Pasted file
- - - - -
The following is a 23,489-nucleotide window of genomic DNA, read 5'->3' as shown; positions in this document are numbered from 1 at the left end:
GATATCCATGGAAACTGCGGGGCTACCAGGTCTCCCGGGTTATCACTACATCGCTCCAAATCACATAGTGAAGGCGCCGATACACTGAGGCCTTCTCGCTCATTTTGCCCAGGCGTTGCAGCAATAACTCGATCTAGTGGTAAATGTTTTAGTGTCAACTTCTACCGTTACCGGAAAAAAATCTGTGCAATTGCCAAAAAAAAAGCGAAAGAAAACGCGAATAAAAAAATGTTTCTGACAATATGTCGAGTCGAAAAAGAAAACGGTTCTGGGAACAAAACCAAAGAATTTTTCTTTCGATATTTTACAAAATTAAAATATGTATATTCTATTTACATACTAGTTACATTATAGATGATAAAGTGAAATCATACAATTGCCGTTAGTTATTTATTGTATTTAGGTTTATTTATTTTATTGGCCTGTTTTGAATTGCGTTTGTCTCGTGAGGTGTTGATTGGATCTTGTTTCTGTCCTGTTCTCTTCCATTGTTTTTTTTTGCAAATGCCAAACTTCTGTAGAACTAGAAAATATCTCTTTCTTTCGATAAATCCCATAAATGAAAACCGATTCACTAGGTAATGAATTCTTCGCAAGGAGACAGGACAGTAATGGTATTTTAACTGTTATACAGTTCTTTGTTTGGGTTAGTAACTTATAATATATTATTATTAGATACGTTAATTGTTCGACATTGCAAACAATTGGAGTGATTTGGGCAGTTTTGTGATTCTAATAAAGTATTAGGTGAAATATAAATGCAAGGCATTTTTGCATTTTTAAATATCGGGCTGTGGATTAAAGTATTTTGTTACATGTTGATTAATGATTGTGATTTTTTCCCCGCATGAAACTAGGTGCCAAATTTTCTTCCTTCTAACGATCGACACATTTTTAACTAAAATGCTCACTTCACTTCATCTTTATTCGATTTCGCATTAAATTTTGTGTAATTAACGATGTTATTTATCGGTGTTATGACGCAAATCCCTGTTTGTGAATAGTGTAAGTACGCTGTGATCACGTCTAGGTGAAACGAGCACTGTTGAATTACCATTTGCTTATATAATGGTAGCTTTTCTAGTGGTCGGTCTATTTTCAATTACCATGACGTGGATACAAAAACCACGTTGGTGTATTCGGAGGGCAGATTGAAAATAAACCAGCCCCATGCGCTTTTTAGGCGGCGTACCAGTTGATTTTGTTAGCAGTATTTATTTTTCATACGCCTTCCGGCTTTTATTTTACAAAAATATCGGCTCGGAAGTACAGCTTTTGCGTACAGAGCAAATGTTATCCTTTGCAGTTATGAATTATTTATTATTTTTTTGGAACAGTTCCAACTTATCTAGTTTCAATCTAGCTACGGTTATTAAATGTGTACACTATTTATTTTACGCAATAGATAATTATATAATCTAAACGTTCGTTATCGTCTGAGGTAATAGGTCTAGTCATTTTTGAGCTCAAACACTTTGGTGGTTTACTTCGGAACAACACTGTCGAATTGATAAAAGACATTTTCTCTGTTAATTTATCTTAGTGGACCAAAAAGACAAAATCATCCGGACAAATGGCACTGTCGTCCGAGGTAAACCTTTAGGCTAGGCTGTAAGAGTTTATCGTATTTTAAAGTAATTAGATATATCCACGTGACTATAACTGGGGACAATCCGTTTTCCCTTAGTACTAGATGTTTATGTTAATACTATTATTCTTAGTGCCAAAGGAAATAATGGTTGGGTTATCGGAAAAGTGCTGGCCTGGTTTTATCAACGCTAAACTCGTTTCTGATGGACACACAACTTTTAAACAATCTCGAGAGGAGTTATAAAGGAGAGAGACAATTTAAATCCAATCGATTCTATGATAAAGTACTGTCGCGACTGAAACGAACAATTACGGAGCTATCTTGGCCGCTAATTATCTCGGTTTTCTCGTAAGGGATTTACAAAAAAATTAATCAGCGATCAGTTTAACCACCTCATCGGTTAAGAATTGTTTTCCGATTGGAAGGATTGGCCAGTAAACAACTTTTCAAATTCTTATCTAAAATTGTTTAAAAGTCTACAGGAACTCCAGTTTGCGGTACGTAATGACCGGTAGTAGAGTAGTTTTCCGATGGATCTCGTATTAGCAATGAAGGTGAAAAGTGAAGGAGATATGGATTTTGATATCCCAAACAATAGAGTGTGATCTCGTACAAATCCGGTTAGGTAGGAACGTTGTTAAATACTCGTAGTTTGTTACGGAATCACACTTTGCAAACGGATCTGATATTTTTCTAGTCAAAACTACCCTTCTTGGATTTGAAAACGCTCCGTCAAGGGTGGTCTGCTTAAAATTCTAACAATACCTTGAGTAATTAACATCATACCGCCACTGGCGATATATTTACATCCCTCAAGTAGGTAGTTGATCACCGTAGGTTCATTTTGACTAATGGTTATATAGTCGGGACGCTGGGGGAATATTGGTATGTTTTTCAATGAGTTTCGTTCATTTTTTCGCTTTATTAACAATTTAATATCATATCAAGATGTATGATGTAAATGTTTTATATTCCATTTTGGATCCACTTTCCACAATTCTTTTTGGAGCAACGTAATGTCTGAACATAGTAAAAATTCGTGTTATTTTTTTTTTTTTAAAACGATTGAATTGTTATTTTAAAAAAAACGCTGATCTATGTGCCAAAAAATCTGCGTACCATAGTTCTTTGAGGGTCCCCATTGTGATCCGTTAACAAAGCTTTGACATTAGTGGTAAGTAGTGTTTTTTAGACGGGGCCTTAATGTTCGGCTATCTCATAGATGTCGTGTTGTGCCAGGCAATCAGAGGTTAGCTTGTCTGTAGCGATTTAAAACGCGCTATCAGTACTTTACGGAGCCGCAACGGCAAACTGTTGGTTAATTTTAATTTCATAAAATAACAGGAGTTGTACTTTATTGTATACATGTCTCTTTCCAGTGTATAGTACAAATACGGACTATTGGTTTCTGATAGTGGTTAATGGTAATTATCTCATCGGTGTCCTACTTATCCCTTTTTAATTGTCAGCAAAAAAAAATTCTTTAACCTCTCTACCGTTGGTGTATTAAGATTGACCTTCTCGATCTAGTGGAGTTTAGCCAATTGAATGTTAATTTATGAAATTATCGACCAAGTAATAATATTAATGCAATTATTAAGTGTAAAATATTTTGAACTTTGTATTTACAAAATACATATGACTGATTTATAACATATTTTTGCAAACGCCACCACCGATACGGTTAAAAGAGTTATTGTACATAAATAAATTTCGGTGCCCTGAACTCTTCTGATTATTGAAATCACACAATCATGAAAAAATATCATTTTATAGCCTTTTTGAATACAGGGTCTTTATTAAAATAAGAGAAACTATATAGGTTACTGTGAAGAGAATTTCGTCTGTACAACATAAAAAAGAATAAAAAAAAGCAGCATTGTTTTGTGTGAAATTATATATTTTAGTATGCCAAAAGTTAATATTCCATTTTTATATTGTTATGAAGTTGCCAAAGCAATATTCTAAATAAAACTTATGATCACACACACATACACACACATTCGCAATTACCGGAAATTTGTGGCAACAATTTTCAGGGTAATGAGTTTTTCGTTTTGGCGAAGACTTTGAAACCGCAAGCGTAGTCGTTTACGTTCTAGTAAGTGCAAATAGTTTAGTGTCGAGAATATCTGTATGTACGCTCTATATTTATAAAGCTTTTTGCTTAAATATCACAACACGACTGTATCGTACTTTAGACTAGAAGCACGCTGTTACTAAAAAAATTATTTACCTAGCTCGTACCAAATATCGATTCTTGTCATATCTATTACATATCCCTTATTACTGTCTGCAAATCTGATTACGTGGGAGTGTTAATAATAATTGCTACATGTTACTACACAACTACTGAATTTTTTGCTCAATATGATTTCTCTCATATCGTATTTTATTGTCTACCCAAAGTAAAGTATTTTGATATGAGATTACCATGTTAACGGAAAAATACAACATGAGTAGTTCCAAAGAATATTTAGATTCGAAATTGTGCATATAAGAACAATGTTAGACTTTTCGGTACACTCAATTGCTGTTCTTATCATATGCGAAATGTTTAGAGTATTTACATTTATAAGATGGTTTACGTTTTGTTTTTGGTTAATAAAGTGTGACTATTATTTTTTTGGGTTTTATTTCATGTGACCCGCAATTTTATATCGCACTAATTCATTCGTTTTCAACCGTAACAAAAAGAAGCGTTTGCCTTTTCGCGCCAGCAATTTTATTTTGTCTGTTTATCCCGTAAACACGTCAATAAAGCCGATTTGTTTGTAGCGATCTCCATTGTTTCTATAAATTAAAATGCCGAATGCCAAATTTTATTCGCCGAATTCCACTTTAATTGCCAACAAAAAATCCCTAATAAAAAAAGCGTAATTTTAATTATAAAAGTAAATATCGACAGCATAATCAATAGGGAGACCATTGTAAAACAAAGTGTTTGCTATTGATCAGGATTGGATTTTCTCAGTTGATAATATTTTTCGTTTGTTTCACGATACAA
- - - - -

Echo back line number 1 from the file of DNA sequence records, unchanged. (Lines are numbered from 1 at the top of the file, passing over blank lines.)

The following is a 23,489-nucleotide window of genomic DNA, read 5'->3' as shown; positions in this document are numbered from 1 at the left end: